• Birlfriend. "Queer, mix of boyfriend and girlfriend."[3] Birl is also a particular gender identity.
  • Boifriend. "Queer, boi is a particular gender identity."[3]
  • Boofriend. "Neutral, playing off of 'Boo' (above)." Great cute option!
  • Bothfriend. "Queer, for bigender or androgynous people."[3]
  • Boygirlfriend. "Queer, for bigender or androgynous people."[3]
  • Companion. "Neutral, reference to Doctor Who’s companions, or Firefly’s Companions."[3]
  • Cuddle Buddy. "Neutral, cheesy."[3]
  • Enbyfriend. "Queer, based on boyfriend and girfriend. (note: enby comes from NB, non-binary)."[3]
  • Feyfriend. Queer, due to the implications of "fey."[3]
  • Genderfriend. "Queer, based on boyfriend and girlfriend."[3]
  • Girlboyfriend. "Queer, for bigender or androgynous people."[3]
  • Imzadi. "Neutral, from Star Trek, a Betazed word similar to beloved."[3]
  • Loveperson. "Neutral, a person that you love."[3]
  • [name]friend. "Queer, based on girlfriend and boyfriend."[3]
  • Other Half. "Neutral, informal, and implies monogamy."[3]
  • Paramour. "Neutral, someone you are having a sexual relationship with."[3]
  • Personfriend. "Neutral, leaning towards queer, based on boyfriend and girlfriend."[3]
  • Signif. Neutral. Slang abbreviation of "significant other."[9]
  • S.O.. Neutral. Widely used abbreviation of "significant other."
  • Soul Mate. "Neutral, slightly cheesy, implies belief in soul mates."[3] Implies monogamy.
  • Steady. "Neutral, as in 'going steady' or 'steady girlfriend/boyfriend'."[3] Implies monogamy.
  • Sweetie. "Neutral, slightly cheesy."[3]
  • Sweetheart. "Neutral, cheesy or old-fashioned."[3]
Fiancée/Fiancé[edit | edit source]

In addition to the above list of words for significant other.

  • Betrothed. "Neutral, formal."[3] Usually means an arranged marriage.
Spouse[edit | edit source]

In addition to the above list of words for significant other.

  • Spouse. "Standard, neutral, formal."[3]

Other family relationships[edit | edit source]

Gender-neutral and genderqueer words for other kinds of family relationships.

  • Godparent. Standard gender neutral term for godfather or godmother.
  • Grandchild. Standard gender neutral term for grandson or granddaughter.

Professions[edit | edit source]

  • Bar tender. Standard gender neutral term for barman or barmaid.
  • Business person. Standard gender neutral term for businessman or businesswoman.
  • Clergy member. Standard gender neutral term for clergyman, priest, priestess, and many religious titles.
  • Consort. Term for the Queen or Prince Consort, dropping the gendered part.
  • Cowhand. Standard gender neutral term for cowboy or cowgirl.
  • Heroix. Proposed nonbinary equivalent to hero or heroine that specifies an individual doing heroic work is nonbinary.
  • Horse rider/Equestrian . Standard gender neutral term for horseman or horsewoman.
  • Minister. Standard gender neutral term for priest or priestess.
  • Monarch. Standard gender neutral term for a king or queen.
  • Monarch's heir. Gender neutral term for a prince or princess.
  • Prime. Derived from Latin. Gender Neutral term for a prince or princess.
  • Princette. Queer, based on the Prince/ess ending. Gender Neutral term for a prince or princess.
  • Princexx/Princex/Prinx Other gender neutral terms for Prince/Princess/Royalty incorporating the letter x; a common indicator of gender neutral language.
  • Royalty. Standard. Usually refers to a family but can be used as a Gender Neutral term for a prince/princess or a king/queen.
  • Noble. A nobleman/noblewoman, lord/lady, prince/princess, duke/duchess, or many other noble ranks that lack specific gender neutral titles.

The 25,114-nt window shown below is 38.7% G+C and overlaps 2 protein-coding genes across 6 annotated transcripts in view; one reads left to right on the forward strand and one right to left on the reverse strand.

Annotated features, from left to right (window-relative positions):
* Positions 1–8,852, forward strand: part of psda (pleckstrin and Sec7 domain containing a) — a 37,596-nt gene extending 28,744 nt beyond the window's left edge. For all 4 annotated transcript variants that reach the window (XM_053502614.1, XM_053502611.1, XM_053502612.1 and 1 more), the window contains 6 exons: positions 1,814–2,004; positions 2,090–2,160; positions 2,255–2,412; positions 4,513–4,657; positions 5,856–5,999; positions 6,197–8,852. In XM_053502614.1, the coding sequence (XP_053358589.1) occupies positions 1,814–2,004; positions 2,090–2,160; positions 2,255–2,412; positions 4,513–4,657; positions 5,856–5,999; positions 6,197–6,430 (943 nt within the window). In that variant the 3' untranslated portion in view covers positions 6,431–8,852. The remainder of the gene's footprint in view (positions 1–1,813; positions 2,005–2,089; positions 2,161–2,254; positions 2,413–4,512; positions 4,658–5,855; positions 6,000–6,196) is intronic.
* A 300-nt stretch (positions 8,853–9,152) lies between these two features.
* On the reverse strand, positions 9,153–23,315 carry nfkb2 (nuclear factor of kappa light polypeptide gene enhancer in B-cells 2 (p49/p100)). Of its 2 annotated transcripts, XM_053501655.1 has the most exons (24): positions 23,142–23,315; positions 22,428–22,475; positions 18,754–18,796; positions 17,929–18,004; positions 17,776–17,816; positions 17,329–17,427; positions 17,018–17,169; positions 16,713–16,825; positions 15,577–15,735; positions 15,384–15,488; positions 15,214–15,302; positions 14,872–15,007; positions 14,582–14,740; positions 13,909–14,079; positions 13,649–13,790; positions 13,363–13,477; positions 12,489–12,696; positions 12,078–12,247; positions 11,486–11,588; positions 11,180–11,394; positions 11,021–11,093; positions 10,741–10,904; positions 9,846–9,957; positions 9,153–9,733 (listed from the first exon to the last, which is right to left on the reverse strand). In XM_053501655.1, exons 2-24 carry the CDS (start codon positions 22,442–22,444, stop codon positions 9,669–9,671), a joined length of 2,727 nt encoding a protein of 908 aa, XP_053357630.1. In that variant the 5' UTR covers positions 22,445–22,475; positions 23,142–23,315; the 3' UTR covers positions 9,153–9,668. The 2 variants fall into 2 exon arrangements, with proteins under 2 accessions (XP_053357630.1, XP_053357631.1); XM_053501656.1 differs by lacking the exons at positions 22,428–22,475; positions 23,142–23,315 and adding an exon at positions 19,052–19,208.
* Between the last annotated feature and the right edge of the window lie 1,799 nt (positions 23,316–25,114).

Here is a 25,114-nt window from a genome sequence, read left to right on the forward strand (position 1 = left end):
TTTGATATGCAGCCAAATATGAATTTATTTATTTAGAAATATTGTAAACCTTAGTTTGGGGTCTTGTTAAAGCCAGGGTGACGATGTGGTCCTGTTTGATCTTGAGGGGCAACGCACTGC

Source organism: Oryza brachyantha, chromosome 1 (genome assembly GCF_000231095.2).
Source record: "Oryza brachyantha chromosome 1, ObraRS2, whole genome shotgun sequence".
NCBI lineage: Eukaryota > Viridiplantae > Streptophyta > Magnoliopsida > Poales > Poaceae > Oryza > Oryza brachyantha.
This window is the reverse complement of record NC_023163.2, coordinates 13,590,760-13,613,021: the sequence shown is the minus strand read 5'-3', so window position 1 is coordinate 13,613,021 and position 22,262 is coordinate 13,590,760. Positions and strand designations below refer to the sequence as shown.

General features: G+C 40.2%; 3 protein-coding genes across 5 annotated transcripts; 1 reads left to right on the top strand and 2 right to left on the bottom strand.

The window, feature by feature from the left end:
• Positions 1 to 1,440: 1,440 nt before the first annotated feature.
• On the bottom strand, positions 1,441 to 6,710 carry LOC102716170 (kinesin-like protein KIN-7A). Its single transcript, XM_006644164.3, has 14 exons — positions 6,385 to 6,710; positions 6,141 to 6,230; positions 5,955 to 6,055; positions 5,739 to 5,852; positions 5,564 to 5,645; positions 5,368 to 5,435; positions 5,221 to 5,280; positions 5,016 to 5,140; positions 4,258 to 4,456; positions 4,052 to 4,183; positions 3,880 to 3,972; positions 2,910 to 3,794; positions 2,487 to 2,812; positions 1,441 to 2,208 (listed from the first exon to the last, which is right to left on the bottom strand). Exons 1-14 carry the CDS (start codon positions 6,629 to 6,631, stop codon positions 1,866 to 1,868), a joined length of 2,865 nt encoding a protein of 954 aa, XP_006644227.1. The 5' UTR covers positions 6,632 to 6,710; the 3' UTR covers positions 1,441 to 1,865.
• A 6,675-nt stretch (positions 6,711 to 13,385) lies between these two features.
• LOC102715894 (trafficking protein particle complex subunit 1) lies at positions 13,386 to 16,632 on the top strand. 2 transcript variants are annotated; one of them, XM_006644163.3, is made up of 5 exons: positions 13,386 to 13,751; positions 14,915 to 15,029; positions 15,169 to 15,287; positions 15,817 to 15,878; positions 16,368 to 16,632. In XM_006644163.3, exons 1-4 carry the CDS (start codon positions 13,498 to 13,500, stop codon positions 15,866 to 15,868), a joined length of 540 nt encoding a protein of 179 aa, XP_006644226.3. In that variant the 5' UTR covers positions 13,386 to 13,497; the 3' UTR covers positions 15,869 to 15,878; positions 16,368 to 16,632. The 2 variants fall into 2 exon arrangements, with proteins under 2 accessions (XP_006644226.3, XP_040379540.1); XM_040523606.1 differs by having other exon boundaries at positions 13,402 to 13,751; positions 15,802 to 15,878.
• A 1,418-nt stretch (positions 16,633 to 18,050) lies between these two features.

• Pilot. Standard gender neutral term for aviator or aviatrix.
  • Police officer Standard gender neutral term for policeman or policewoman.
  • Server. Standard gender neutral term for a person who provides items to customers, such as a "waiter/waitress" or "steward/stewardess".
  • Priestx Other gender neutral term to substitute for Priest or Priestess, mainly used in Pagan community.

Descriptions[edit | edit source]

  • Attractive. Gender neutral term equally applicable to "handsome" or "beautiful" individuals. Implies the speaker experiences some form of attraction, so might not be suitable for people who are aromantic or asexual.
  • Gorgeous. Gender neutral alternative to "handsome" or "beautiful," but tends to be feminine.
  • Youthful. Gender neutral alternative to "boyish" or perhaps "girlish," but tends to be masculine.

Deity titles[edit | edit source]

  • Absolute Being. Standard term for a monotheistic deity, without implied gender.
  • Almighty. Standard term for a monotheistic deity, without implied gender.
  • Creator. Standard term for a deity who created the world and/or humankind.
  • Deity. Standard gender neutral term for a god or goddess.
  • Divine, the. Common gender neutral term for a deity or supernatural forces.
  • Divine being. Common gender neutral term for a deity or supernatural entity.
  • God. Standard gender neutral term for a god or goddess, but tends to be presumed male.
  • Goddex. "Queer, based on the God/dess ending."[3]
  • Goddette. "Queer, based on the God/ess ending."[3]
  • Goddeq. "Queer, based on the God/ess ending."[3]
  • Heavens, the. Common gender neutral term for a deity, deities, or supernatural forces.
  • Higher Power. Standard gender neutral term for a deity, deities, or supernatural forces.
  • Liege. Neutral equivalent of lord or lady.
  • Powers that be. Common gender neutral term for a god, goddess, or similar supernatural beings or forces.
  • Ruler. Neutral equivalent of lord or lady.
  • Sovereign. Neutral equivalent of lord or lady.
  • Wild Divine, the. New Age name for God, Goddess, or primal supernatural forces.

Other terms[edit | edit source]

  • Fanenby. Queer, using enby after fanboy or fangirl.[3]
  • Fankid. Neutral, after fanboy or fangirl.
  • Wedding usher. Neutral, alternative to bridesmaid or groomsman.
  • Fellowship of the Rings. Neutral alternative to a party of nonbinary Wedding Ushers.

See also[edit | edit source]

External links[edit | edit source]

References[edit | edit source]